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comment by user-inactivated
user-inactivated  ·  856 days ago  ·  link  ·    ·  parent  ·  post: Is It Better to Be Poor in Bangladesh or the Mississippi Delta?

Sure perfect regulation may be possible, but I'm saying it's hard to come by to a great enough extent that I'm not optimistic about it. And when things do get screwed up, when the government has less authority over whatever it is that it's getting screwed up, it impacts fewer people negatively.

An example off the top of my head is Tom Wheeler. He shocked everyone by not doing a terrible job as head of the FCC. And what that really looked like was him saying that he wouldn't allow telecoms to operate directly in opposition to their customers. But now his replacement comes in and is going to totally screw up net neutrality to everyone's detriment (minus the cronies). But he can only do this because we had to regulate right of way to make utilities possible.

So we have this excellent legislation with right of ways that makes telephone networks possible, but also is a huge threat to the internet. And it wouldn't be a big deal if we could trust the people in charge, but we obviously can't because they seem to be 90 percent plus in the pocket of whatever industry wants to buy them.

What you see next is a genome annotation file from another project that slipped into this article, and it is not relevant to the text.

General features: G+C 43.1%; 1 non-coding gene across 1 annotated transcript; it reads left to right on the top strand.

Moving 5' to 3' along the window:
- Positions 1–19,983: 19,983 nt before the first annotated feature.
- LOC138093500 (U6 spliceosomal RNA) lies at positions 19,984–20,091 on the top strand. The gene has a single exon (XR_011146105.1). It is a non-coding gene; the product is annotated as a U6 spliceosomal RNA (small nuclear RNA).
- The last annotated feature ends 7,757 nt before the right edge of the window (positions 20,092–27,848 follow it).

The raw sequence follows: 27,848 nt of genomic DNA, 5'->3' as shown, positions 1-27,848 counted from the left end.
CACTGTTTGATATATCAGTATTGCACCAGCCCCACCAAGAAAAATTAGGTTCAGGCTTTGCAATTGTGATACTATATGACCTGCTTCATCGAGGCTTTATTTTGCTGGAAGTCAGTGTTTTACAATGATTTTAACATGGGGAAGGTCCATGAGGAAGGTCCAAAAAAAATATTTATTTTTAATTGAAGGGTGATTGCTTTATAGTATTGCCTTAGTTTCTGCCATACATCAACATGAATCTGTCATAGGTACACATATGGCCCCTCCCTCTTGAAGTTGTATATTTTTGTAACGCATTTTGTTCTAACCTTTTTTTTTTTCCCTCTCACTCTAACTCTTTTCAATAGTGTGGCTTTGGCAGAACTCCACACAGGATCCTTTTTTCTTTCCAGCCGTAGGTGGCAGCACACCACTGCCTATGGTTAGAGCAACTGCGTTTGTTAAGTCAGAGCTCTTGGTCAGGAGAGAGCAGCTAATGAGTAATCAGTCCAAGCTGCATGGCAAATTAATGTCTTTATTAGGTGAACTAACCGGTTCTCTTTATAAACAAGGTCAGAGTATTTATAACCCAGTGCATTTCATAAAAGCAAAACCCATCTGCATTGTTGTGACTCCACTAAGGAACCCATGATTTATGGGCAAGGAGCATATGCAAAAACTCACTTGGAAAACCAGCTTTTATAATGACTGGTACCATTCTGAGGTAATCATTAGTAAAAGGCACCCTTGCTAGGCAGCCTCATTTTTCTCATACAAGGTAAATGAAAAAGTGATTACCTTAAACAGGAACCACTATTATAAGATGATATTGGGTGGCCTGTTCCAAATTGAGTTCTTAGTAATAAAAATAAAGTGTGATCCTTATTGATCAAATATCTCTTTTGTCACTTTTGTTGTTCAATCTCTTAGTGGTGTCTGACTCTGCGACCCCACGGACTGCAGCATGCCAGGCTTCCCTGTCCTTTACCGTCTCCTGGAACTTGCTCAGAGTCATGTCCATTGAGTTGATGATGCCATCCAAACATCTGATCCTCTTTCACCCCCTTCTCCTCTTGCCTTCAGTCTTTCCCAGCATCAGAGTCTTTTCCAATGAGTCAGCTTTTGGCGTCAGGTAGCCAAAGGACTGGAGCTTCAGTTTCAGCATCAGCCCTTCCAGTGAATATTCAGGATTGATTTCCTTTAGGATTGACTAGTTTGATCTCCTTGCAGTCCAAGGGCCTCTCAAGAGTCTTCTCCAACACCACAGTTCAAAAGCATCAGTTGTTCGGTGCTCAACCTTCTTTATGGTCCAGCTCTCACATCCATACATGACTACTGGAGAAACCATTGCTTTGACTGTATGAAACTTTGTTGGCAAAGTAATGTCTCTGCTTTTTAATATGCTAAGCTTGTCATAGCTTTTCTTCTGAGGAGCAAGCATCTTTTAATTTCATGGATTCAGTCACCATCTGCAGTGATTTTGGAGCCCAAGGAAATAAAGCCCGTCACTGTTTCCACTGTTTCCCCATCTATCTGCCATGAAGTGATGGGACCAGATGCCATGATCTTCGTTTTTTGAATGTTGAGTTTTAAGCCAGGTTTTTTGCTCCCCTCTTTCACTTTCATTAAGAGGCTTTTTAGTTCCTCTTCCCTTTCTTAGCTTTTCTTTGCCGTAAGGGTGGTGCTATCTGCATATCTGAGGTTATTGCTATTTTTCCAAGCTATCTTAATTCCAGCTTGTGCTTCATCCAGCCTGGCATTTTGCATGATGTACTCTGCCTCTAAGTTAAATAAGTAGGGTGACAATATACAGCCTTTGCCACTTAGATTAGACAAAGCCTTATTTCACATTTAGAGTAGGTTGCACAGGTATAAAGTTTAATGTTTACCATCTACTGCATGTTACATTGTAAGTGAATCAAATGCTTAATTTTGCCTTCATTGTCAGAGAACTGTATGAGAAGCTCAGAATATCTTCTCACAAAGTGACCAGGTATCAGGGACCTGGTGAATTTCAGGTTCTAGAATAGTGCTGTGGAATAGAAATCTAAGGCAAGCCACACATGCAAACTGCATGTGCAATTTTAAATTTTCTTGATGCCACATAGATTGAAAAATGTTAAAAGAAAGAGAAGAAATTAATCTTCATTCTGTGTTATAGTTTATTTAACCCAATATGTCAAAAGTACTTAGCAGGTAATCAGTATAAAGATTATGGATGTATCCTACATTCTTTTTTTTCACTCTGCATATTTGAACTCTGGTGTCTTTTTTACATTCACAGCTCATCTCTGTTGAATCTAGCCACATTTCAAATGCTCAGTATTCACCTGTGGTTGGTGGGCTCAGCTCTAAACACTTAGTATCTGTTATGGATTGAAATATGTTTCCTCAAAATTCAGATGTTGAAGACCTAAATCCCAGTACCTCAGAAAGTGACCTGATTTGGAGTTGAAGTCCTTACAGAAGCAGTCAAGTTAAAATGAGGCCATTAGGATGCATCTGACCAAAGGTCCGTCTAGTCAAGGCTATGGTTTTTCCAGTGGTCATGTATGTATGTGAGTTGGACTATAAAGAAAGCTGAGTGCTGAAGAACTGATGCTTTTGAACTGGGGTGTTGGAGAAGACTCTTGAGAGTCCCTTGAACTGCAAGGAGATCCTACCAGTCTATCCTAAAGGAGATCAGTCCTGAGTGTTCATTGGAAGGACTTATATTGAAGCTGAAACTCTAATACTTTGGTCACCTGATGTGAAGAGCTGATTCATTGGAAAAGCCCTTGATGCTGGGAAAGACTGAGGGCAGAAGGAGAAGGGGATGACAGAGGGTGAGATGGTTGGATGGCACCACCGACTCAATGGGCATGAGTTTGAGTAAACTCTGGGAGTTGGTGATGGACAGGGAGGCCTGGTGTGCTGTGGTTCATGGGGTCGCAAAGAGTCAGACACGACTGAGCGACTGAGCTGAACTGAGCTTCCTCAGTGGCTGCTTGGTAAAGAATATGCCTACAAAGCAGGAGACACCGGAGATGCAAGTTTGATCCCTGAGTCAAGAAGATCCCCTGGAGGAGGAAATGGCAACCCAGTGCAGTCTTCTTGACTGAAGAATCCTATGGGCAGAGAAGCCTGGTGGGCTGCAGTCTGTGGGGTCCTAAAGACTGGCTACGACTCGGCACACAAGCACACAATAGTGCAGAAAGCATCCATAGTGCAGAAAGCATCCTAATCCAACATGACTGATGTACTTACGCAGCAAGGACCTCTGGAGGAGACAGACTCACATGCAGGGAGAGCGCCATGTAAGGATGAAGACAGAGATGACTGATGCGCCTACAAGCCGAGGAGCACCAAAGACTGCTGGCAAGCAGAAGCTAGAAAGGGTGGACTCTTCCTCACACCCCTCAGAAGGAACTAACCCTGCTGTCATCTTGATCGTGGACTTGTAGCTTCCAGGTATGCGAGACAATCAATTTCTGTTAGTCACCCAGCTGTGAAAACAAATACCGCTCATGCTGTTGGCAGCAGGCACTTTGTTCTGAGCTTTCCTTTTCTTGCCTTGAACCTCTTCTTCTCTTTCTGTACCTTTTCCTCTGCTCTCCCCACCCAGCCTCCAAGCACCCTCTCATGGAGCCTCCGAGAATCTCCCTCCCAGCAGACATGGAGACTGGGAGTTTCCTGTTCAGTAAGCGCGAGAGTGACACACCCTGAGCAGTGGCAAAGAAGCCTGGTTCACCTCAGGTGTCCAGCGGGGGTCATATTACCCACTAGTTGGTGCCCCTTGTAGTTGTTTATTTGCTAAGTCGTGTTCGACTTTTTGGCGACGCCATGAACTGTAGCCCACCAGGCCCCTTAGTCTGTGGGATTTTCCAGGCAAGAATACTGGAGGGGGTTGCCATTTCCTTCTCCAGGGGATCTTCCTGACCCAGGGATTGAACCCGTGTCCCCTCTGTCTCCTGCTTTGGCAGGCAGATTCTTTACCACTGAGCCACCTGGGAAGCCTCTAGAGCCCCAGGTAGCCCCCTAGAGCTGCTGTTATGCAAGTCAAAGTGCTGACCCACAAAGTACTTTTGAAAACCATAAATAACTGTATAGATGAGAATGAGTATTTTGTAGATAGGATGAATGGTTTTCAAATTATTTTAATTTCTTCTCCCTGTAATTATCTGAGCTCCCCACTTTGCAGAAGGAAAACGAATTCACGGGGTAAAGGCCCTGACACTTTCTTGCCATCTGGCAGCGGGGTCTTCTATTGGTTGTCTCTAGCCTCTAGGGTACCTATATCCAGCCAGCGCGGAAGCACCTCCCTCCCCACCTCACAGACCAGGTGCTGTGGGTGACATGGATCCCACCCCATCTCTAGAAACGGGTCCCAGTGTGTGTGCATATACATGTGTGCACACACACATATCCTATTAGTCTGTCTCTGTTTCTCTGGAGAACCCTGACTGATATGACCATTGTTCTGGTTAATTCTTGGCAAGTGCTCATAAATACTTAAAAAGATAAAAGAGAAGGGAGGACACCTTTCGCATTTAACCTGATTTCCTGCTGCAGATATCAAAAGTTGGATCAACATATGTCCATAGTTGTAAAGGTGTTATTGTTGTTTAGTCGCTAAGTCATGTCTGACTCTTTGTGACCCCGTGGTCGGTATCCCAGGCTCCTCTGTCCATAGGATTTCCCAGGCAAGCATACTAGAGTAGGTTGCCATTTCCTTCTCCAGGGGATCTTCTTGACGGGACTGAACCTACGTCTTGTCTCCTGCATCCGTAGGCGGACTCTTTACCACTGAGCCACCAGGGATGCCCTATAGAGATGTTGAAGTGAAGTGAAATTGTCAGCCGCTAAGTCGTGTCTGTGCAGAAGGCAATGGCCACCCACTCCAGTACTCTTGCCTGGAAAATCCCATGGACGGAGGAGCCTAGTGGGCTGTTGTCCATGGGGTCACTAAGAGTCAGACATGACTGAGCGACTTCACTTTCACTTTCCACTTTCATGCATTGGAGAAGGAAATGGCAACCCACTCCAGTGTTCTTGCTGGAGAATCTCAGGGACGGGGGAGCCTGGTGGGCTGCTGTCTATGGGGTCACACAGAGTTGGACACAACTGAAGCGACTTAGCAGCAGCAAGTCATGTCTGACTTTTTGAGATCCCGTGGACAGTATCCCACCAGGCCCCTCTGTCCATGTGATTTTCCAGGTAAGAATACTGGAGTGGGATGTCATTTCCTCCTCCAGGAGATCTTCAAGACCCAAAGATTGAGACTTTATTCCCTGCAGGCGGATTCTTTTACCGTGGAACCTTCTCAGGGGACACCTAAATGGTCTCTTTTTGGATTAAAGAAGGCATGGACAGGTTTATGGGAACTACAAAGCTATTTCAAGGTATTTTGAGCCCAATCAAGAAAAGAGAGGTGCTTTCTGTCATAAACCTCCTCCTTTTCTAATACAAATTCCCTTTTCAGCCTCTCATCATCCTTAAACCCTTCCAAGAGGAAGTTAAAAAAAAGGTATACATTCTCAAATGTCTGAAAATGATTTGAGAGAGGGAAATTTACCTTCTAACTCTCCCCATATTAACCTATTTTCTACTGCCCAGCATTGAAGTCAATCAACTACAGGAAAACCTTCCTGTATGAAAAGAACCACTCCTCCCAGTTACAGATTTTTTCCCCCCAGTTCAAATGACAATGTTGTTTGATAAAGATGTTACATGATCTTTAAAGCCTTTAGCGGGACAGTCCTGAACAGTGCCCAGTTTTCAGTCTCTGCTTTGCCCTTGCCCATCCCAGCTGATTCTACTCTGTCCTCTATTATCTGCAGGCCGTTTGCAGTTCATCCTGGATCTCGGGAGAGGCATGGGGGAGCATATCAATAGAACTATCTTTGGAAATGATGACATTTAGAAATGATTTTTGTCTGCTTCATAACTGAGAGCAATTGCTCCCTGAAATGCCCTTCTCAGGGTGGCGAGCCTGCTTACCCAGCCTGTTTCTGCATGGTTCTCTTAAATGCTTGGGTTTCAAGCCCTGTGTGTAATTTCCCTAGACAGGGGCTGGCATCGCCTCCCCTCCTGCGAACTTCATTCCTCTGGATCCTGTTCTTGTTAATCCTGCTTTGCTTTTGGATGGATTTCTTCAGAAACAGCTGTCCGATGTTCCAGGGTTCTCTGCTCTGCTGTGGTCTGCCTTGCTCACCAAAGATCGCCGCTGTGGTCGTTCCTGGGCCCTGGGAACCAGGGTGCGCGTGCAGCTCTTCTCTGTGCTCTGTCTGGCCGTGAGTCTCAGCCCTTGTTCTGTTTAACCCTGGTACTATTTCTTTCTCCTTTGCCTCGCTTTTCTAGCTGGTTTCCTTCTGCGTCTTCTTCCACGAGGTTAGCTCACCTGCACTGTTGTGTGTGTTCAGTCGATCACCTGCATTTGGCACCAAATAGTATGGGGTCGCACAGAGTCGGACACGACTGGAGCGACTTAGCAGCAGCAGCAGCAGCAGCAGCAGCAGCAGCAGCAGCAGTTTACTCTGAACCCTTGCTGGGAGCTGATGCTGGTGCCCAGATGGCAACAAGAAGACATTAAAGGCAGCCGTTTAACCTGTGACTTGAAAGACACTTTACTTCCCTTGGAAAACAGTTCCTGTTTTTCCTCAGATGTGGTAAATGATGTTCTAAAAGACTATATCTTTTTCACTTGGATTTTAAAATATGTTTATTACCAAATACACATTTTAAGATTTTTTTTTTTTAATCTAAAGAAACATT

I'm not saying sensible legislation and regulation isn't a good idea, but I would say it's less common than you'd expect. And there are always unforeseen risks that will have to be dealt with later. The one that's blowing my mind now is that young people are bitching about not being able to buy a house, but then scream idiot at adjusting the laws which prevent banks from lending to them more easily.




johnnyFive  ·  856 days ago  ·  link  ·  

    but I would say it's less common than you'd expect.

But this becomes a self-fulfilling prophecy. Notice how the person you cited as doing good (and he did positive good in the form of net neutrality, not just getting out of the way) was appointed by the more pro-regulation party? And then the person who's in there now who's fucking it all up is from the anti-regulation party?

user-inactivated  ·  856 days ago  ·  link  ·  

None of the current parties are functionally anti regulation anymore.

user-inactivated  ·  856 days ago  ·  link  ·  

Republicans broadly want less restriction on banking and healthcare (barely, Jesus what the fuck is that ACA replacement? It's like Obama wrote it with his left hand), but greater regulation on marriage, gender issues, abortion, etc.

Dems want greater firearms regulation, financial regulation etc.

Neither of those is an anti-regulation stance.